CITY HALL — A sustained drop in key federal interest rates amid an erratic financial market that produces major developments almost daily has pushed city officials to increase the liquidity of Glendale’s investment portfolio.
As of Wednesday, the Federal Reserve has slashed its key funds rate — the rate banks charge each other for loans — from 5.25% to 2.25%, and has cut its discount rate, which applies to for direct loans to banks, from 6.25% and 2.25% since last August.
The rate-hacking has driven yields for long-term investments, which are typically higher, to near the same level of their short term counterparts — in large part because investors are experiencing a “confidence crisis,” City Treasurer Ron Borucki said.
“So we say, ‘Let’s not take the risk and go out long,’” he said.
The economic downturn, which is feeding a growing chorus of analysts predicting a recession, has created a volatile course for Borucki to navigate, especially as interest rates continue to dry up traditional sources of revenue building.
Even though he has been able to maintain healthy interest earnings, Borucki said freeing up more money would provide more flexibility in handling the economic turbulence.
In response, the City Council on Tuesday authorized Borucki to invest up to 20% — a 15% increase — of the city portfolio in short term markets, which were previously considered too risky and lower performing.
Long term investment yields have followed falling interest rates, prompting Borucki to focus on markets where money can be more easily moved around since the two investment curves have come to have similar rate of returns.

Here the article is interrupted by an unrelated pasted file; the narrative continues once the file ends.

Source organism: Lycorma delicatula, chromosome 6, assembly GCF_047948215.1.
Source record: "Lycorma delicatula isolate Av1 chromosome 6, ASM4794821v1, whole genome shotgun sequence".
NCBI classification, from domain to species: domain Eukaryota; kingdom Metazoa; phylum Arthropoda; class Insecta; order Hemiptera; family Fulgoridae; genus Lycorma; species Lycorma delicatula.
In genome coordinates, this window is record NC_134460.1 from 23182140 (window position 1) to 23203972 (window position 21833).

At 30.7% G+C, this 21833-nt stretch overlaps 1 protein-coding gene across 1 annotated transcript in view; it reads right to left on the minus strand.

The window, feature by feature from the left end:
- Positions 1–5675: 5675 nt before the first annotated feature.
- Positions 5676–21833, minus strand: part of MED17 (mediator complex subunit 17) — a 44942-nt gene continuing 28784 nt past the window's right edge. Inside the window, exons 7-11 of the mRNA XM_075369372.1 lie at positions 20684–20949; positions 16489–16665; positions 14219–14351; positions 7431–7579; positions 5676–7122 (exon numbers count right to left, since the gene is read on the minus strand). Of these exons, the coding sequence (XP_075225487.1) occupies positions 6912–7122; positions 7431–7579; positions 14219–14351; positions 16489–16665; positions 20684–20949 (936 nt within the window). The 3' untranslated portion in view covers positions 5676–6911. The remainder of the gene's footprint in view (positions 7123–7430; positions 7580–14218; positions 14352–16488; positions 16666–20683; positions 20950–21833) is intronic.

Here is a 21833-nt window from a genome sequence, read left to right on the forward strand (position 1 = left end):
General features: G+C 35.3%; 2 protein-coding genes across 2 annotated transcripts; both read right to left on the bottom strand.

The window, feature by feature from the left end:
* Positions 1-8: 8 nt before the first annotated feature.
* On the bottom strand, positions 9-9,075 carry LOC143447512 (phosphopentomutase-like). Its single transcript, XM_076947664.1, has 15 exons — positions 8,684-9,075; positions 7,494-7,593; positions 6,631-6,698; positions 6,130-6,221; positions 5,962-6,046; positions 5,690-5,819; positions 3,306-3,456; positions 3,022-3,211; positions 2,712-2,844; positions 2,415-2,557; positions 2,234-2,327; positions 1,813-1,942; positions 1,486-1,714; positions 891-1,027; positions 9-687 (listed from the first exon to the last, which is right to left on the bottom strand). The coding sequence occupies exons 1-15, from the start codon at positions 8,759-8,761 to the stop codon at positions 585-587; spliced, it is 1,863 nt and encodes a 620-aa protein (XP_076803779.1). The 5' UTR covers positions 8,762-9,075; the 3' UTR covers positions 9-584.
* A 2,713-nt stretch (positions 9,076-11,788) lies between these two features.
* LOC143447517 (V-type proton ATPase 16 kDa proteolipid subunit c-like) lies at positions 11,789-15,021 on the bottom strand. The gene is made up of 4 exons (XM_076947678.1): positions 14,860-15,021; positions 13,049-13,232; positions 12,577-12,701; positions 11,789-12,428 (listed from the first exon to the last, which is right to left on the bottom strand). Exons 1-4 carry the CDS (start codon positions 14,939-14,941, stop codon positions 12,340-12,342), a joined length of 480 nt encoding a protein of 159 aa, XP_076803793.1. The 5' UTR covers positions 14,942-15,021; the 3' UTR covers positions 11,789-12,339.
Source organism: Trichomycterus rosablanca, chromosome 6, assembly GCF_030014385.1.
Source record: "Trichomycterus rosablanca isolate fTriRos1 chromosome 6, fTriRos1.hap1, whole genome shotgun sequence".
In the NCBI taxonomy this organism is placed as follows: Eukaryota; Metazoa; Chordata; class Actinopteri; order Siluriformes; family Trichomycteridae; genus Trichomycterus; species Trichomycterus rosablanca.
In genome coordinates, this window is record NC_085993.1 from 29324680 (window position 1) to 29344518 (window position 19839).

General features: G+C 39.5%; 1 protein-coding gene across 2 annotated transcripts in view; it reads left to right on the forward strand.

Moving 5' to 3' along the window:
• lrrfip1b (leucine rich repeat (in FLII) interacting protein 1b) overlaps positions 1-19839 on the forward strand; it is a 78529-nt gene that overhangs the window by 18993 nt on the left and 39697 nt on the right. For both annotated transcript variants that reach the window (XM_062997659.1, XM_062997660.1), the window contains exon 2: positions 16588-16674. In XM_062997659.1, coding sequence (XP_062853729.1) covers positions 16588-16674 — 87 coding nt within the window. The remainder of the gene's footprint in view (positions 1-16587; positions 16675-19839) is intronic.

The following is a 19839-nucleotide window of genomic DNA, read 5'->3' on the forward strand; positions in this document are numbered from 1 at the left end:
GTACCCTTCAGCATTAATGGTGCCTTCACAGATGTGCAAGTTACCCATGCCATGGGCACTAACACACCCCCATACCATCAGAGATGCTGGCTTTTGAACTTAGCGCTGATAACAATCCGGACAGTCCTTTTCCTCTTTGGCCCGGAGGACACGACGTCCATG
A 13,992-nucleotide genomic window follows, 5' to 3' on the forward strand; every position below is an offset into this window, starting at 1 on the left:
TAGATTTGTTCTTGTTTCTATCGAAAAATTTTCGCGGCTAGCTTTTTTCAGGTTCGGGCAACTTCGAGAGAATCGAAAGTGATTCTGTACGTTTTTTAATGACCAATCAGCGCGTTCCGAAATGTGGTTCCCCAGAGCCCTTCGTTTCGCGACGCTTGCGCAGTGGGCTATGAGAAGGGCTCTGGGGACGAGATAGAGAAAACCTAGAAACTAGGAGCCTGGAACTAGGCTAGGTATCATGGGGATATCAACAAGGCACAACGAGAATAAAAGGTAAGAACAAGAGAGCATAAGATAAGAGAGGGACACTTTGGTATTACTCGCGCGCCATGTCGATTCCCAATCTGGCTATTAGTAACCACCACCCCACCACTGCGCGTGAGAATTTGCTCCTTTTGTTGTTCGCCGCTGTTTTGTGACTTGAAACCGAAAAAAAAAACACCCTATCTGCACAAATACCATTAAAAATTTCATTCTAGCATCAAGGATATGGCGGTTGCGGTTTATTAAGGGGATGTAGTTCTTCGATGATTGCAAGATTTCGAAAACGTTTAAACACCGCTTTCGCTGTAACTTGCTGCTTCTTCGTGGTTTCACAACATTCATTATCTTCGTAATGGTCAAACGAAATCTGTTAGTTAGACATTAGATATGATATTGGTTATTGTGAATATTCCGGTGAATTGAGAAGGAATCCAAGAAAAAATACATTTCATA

“We’re trying to keep as much in short term investments because it provides excellent liquidity while providing comparable returns,” Borucki said.
The increase will translate into an extra $50 million to $60 million for the City Treasurer’s Office to invest in short term options like money market mutual funds, city officials said.
The ability to move money around more quickly — instead of it being locked into investments with longer yield curves — is the best way to make sure Glendale’s investment portfolio, valued in December at $454 million, continues to work and have the necessary liquidity “to adjust to the seesaw daily movements of the market,” Councilman Dave Weaver said.
Overall, officials say the city is in a strong financial position, especially after having sold off $110 million worth of utility bonds on Feb. 6, just days before the municipal bond market took a short term dive.
Glendale Water & Power’s high credit ratings secured favorable interest rates that would have been harder to attract had the preplanned sale taken place after a series of sub prime mortgage-related developments hit the bond insurance industry, Finance Director Ron Ahlers said.
“Timing was excellent,” he said. “No one could have predicted what would happen in February.”
The City Council will soon use the key financial indicators as it begins the laborious process of putting together the city’s budget for fiscal year 2008-09, which begins July 1.
JASON WELLS covers City Hall. He may be reached at (818) 637-3235 or by e-mail at email@example.com.